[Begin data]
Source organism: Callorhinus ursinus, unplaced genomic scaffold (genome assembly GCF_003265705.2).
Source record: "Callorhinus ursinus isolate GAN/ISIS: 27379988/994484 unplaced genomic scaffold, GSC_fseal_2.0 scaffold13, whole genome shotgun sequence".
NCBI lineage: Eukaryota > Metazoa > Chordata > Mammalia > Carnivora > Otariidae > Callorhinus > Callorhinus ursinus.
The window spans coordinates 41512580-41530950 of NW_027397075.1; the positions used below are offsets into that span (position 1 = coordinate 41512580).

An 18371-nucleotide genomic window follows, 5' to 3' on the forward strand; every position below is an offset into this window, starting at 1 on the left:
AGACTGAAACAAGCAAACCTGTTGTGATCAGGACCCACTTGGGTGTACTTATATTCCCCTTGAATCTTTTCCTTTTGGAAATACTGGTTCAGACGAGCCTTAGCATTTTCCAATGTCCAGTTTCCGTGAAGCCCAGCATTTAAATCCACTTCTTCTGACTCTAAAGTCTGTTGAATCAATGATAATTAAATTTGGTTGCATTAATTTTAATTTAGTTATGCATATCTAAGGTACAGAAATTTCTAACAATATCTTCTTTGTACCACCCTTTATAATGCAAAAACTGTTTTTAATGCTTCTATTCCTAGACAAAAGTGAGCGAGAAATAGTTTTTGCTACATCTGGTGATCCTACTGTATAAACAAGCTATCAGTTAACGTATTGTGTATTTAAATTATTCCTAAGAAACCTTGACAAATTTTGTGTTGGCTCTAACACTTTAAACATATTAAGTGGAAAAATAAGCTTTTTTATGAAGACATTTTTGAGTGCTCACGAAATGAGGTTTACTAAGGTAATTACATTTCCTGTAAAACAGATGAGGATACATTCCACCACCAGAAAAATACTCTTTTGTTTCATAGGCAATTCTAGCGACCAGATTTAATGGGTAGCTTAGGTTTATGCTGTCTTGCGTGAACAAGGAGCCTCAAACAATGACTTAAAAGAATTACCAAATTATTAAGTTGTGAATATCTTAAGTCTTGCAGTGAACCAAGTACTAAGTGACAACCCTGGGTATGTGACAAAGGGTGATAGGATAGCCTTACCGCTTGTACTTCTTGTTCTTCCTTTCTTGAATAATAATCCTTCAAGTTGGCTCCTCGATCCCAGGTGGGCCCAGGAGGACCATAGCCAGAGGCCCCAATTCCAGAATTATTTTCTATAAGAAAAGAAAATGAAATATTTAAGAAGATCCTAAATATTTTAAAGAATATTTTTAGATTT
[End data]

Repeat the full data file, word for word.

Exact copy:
Source organism: Callorhinus ursinus, unplaced genomic scaffold (genome assembly GCF_003265705.2).
Source record: "Callorhinus ursinus isolate GAN/ISIS: 27379988/994484 unplaced genomic scaffold, GSC_fseal_2.0 scaffold13, whole genome shotgun sequence".
NCBI lineage: Eukaryota > Metazoa > Chordata > Mammalia > Carnivora > Otariidae > Callorhinus > Callorhinus ursinus.
The window spans coordinates 41512580-41530950 of NW_027397075.1; the positions used below are offsets into that span (position 1 = coordinate 41512580).

An 18371-nucleotide genomic window follows, 5' to 3' on the forward strand; every position below is an offset into this window, starting at 1 on the left:
AGACTGAAACAAGCAAACCTGTTGTGATCAGGACCCACTTGGGTGTACTTATATTCCCCTTGAATCTTTTCCTTTTGGAAATACTGGTTCAGACGAGCCTTAGCATTTTCCAATGTCCAGTTTCCGTGAAGCCCAGCATTTAAATCCACTTCTTCTGACTCTAAAGTCTGTTGAATCAATGATAATTAAATTTGGTTGCATTAATTTTAATTTAGTTATGCATATCTAAGGTACAGAAATTTCTAACAATATCTTCTTTGTACCACCCTTTATAATGCAAAAACTGTTTTTAATGCTTCTATTCCTAGACAAAAGTGAGCGAGAAATAGTTTTTGCTACATCTGGTGATCCTACTGTATAAACAAGCTATCAGTTAACGTATTGTGTATTTAAATTATTCCTAAGAAACCTTGACAAATTTTGTGTTGGCTCTAACACTTTAAACATATTAAGTGGAAAAATAAGCTTTTTTATGAAGACATTTTTGAGTGCTCACGAAATGAGGTTTACTAAGGTAATTACATTTCCTGTAAAACAGATGAGGATACATTCCACCACCAGAAAAATACTCTTTTGTTTCATAGGCAATTCTAGCGACCAGATTTAATGGGTAGCTTAGGTTTATGCTGTCTTGCGTGAACAAGGAGCCTCAAACAATGACTTAAAAGAATTACCAAATTATTAAGTTGTGAATATCTTAAGTCTTGCAGTGAACCAAGTACTAAGTGACAACCCTGGGTATGTGACAAAGGGTGATAGGATAGCCTTACCGCTTGTACTTCTTGTTCTTCCTTTCTTGAATAATAATCCTTCAAGTTGGCTCCTCGATCCCAGGTGGGCCCAGGAGGACCATAGCCAGAGGCCCCAATTCCAGAATTATTTTCTATAAGAAAAGAAAATGAAATATTTAAGAAGATCCTAAATATTTTAAAGAATATTTTTAGATTT